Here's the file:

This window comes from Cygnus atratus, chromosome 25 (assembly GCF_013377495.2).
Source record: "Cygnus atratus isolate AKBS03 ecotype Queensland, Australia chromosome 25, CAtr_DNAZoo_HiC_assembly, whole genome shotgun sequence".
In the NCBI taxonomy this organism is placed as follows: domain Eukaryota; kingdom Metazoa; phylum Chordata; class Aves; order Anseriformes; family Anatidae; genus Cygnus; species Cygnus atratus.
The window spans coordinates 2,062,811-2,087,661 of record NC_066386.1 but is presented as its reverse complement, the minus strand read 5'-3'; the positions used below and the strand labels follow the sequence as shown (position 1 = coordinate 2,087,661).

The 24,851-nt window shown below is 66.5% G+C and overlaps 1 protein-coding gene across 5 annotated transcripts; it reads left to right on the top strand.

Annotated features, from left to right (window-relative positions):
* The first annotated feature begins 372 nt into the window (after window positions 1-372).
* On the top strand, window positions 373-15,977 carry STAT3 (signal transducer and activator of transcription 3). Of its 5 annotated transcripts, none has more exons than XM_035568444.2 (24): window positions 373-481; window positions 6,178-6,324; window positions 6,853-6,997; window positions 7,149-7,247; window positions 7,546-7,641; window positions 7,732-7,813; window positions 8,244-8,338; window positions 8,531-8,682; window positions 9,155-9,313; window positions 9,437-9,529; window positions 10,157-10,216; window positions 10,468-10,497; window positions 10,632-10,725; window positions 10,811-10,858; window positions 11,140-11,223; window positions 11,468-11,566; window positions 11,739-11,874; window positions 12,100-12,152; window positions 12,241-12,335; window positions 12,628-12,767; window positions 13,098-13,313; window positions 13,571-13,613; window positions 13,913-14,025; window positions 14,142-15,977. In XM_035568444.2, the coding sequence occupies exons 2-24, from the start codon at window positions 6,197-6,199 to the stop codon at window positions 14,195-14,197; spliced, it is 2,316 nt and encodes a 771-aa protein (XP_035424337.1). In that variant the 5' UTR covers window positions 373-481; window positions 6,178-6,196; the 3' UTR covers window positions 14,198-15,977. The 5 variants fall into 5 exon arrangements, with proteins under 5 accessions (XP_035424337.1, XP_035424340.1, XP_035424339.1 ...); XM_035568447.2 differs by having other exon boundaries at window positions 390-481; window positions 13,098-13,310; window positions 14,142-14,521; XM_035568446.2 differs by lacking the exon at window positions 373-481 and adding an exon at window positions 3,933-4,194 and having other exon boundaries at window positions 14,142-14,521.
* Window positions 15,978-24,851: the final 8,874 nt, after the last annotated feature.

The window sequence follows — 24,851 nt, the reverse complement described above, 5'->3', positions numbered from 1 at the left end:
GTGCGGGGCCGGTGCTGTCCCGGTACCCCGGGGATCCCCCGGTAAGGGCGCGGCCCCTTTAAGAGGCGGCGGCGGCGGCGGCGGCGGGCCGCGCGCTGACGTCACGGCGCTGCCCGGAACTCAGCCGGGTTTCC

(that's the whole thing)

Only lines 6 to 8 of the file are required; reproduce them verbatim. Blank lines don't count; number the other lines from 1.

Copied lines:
Annotated features, from left to right (window-relative positions):
* The first annotated feature begins 372 nt into the window (after window positions 1-372).
* On the top strand, window positions 373-15,977 carry STAT3 (signal transducer and activator of transcription 3). Of its 5 annotated transcripts, none has more exons than XM_035568444.2 (24): window positions 373-481; window positions 6,178-6,324; window positions 6,853-6,997; window positions 7,149-7,247; window positions 7,546-7,641; window positions 7,732-7,813; window positions 8,244-8,338; window positions 8,531-8,682; window positions 9,155-9,313; window positions 9,437-9,529; window positions 10,157-10,216; window positions 10,468-10,497; window positions 10,632-10,725; window positions 10,811-10,858; window positions 11,140-11,223; window positions 11,468-11,566; window positions 11,739-11,874; window positions 12,100-12,152; window positions 12,241-12,335; window positions 12,628-12,767; window positions 13,098-13,313; window positions 13,571-13,613; window positions 13,913-14,025; window positions 14,142-15,977. In XM_035568444.2, the coding sequence occupies exons 2-24, from the start codon at window positions 6,197-6,199 to the stop codon at window positions 14,195-14,197; spliced, it is 2,316 nt and encodes a 771-aa protein (XP_035424337.1). In that variant the 5' UTR covers window positions 373-481; window positions 6,178-6,196; the 3' UTR covers window positions 14,198-15,977. The 5 variants fall into 5 exon arrangements, with proteins under 5 accessions (XP_035424337.1, XP_035424340.1, XP_035424339.1 ...); XM_035568447.2 differs by having other exon boundaries at window positions 390-481; window positions 13,098-13,310; window positions 14,142-14,521; XM_035568446.2 differs by lacking the exon at window positions 373-481 and adding an exon at window positions 3,933-4,194 and having other exon boundaries at window positions 14,142-14,521.